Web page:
Dec 27, 2019, 06:28AM

C&E Christians

"Christmas & Easter Christians" can lead to some grumbling from regular churchgoers.

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Some people are known as C&E Christians, meaning that they come out for Christmas and Easter services and not much else. There are a number of reasons for this. One is that churches tend to put a lot of work into the Christmas and Easter services. They decorate for the occasion; tune up the choir or worship band, and the minister tries to knock it out of the park with his message.

I can attest that this leads to some grumbling by regular churchgoers. On the one hand, they like a good service as much as the next pronoun and Christmas and Easter are what our Jewish friends would call our High Holy Days. On the other hand, it’s a lot of work, the church gets extra crowded, and, fairly or not, it’s hard to gin up as much fellow feeling for people you don’t see regularly.

Fortunately for the grumblers at St. Joe’s, our local church, I sincerely doubt many C&Ers who listened to the priest’s Christmas message this year will return for Easter. You might think it’s impossible to get through a Christmas homily without once mentioning the baby Jesus, but Fr. E. likely did just that. I thought, that’s not possible, right? Yet my wife Anj didn’t hear one mention either. Absent a recording or transcript, we’re still not willing to swear that the Christ child made not one appearance in his whole Christmas message, because it’s so staggeringly absurd. But if so, it was as a quickly tossed off aside.

So what did Father preach about instead? He started out with the story of Rapunzel, which he pronounced “Rah pune zell,” with his heavily Spanish-accented English, so it took a minute to track and then a few more minutes to figure out what he was talking about. In his telling, we were like Rapunzel, in that we suffer from poor self-worth, which I guess leads us to isolate ourselves from others in high towers. And the prince who saves her is like God because—and I was spitballing here—they both have “saves” in common?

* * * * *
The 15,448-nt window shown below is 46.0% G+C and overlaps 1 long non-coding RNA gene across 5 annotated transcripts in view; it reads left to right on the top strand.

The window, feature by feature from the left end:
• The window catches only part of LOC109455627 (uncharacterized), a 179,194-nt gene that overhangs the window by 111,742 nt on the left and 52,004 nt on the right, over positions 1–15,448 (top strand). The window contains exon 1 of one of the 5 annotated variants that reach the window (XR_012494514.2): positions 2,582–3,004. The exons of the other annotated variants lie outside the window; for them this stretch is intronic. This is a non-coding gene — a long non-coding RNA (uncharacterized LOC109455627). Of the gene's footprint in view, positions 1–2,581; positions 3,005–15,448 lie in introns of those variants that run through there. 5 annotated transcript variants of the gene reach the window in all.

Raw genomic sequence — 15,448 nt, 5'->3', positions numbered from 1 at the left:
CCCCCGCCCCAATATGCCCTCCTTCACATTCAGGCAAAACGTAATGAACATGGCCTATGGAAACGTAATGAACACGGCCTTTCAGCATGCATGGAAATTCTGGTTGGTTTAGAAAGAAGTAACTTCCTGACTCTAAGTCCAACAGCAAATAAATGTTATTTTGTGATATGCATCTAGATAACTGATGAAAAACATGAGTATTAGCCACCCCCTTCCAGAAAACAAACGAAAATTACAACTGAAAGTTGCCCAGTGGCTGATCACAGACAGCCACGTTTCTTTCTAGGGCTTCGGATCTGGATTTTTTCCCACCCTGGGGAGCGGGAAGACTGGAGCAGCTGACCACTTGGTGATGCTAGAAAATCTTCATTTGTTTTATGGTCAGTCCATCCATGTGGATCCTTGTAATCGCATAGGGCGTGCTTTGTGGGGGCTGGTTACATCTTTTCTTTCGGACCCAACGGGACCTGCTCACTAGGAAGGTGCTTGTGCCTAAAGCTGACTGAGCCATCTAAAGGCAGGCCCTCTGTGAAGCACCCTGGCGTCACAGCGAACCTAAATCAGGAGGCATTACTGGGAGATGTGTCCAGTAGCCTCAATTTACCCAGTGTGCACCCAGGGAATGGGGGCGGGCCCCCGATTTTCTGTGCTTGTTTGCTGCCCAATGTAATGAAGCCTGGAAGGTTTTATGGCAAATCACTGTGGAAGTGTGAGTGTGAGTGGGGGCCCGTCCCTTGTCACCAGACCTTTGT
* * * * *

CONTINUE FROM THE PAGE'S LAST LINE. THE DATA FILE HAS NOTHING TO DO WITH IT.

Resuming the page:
Father pressed on to explain that the metaphor had to do with self-image. Rapunzel thought she was ugly and the prince showed she was really beautiful. To help shed additional light on this, he quoted the noted theological authority Lady Gaga and said that she “got it right” in the song “Born This Way.” And maybe that was the Christmas tie-in that he was stretching for. After all, Gaga sings, “Baby I was born this way.

If he was an earnest young liberal minister trying to fly the rainbow banner, that would be one thing. I could respect the chutzpah. And in some congregations, it would fit right in. As a bad Catholic in good standing, I’m really not one to judge.

But this was an older priest who just seems tone deaf to what pop culture actually says. It was a shame. The church décor people did a nice job with the Christmas trees and the flowers. The choir duly belted out the carols. And the guy who was supposed to be telling us about Jesus on the day that celebrates the birth of Jesus decided to sing “Just love yourself and you’re set” instead.


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